Ard van Breemen
ard at telegraafnet.nl
Mon Oct 22 10:16:00 CDT 2001
On Mon, Oct 22, 2001 at 10:46:47AM -0500, Michael E Brown wrote:
> On Mon, 22 Oct 2001, Hubbard, David wrote:
> > squid won't help you, it is a proxy that caches data
> > so if I were running squid on my end and accessed your
> > site all day, my squid proxy would cache your data for
> > me so I'd get quicker responses.
> Sorry, but squid _can_ help, in a big way, depending on your content.
I have done some testing on a va-linux 1220, comparable to a dell 1550:
With apache I can get about 3300 requests/second for zero sized html
pages with 40 requests parallel.
With a single squid in front of it this is about 1600.
With two squids in front of it, it totals between 2500 and 3000.
(Zero sized html is a perfect example of adservers that send redirects
to images, not images).
It seems that apache is faster. This is *correct*. But only for a few
In practice however, users tend to have loooooong coonections...
Apache+linux still cannot handle big arrays of connections very well.
Squid can, for 1000 connections it is as fast as 100. It is handling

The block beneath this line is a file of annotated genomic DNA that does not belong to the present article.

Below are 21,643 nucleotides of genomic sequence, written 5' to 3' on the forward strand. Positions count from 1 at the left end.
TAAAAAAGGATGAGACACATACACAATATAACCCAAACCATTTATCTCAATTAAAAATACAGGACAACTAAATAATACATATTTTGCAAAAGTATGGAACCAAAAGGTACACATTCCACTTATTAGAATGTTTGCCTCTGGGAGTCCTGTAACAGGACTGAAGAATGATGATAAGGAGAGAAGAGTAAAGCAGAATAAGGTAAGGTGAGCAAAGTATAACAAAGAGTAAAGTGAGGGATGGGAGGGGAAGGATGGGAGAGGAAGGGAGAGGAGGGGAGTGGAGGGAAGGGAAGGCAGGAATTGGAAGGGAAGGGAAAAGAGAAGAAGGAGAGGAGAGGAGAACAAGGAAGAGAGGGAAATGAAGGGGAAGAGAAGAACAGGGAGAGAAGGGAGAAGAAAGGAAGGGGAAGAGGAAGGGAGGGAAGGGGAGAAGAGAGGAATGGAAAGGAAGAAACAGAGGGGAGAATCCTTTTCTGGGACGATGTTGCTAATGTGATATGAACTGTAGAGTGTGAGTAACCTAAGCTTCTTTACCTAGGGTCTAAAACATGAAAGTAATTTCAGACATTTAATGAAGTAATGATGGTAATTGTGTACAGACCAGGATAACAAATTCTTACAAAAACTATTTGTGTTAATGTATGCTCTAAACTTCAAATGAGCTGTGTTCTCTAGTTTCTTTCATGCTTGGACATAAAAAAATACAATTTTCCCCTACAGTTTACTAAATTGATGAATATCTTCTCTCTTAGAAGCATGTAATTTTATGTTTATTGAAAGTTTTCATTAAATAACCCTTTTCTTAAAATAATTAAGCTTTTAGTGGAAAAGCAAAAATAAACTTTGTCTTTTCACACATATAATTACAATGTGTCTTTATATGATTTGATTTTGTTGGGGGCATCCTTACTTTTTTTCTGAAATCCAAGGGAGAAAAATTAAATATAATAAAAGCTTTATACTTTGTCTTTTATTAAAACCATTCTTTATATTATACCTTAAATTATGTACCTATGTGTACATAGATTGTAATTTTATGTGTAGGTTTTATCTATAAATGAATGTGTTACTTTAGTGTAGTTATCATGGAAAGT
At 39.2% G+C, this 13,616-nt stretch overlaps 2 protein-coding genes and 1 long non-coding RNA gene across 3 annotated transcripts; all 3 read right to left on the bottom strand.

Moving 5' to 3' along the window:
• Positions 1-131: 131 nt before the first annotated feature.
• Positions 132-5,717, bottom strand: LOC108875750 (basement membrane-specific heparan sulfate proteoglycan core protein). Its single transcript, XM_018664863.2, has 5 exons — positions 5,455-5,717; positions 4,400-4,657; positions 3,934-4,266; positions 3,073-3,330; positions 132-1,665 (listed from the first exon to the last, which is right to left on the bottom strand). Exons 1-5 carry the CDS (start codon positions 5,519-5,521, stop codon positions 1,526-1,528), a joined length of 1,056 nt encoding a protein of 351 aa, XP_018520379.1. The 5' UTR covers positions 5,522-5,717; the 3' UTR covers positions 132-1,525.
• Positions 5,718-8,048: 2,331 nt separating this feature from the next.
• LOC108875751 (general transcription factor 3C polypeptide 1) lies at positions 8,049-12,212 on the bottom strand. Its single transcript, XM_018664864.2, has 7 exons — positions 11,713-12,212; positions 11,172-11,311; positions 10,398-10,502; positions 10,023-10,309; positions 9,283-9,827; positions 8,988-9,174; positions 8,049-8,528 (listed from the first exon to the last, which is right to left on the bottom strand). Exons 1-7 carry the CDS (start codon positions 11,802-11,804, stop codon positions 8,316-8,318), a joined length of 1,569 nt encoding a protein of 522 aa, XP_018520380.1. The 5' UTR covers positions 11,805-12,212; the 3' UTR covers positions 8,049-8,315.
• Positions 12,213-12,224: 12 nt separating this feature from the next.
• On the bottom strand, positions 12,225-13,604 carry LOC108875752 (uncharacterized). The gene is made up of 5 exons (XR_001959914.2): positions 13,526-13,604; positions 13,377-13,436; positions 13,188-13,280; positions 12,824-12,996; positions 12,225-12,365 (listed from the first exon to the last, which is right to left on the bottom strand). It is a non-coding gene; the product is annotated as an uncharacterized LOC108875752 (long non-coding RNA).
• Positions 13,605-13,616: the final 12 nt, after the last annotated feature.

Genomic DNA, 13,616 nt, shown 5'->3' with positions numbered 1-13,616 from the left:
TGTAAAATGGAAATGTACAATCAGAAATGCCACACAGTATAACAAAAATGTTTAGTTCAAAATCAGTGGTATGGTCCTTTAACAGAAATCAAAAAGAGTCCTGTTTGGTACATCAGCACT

it's connections in a kind of batch mode: accept any new connections.
Read from all connections. Write to all connections. Close connections.
In practice it is the difference between a happy server and a dying
server. I guess squid starts to be interesting once you hit 1000
Squid is a perfect example of why multi threaded programs (apache)
are nicer to program, but single threaded programs tend to be faster
for big numbers.
That's also the most important thing about your server: the Continues
Peak Performance. Thus: what is the average number of requests/s it can
handle during an hour.
And that's also the most important thing about your website: the biggest
peak of requests/s it gets during a minute, or less.
All other numbers are really not interesting.
PS: squid is a single threaded program. On smp systems, you need to run
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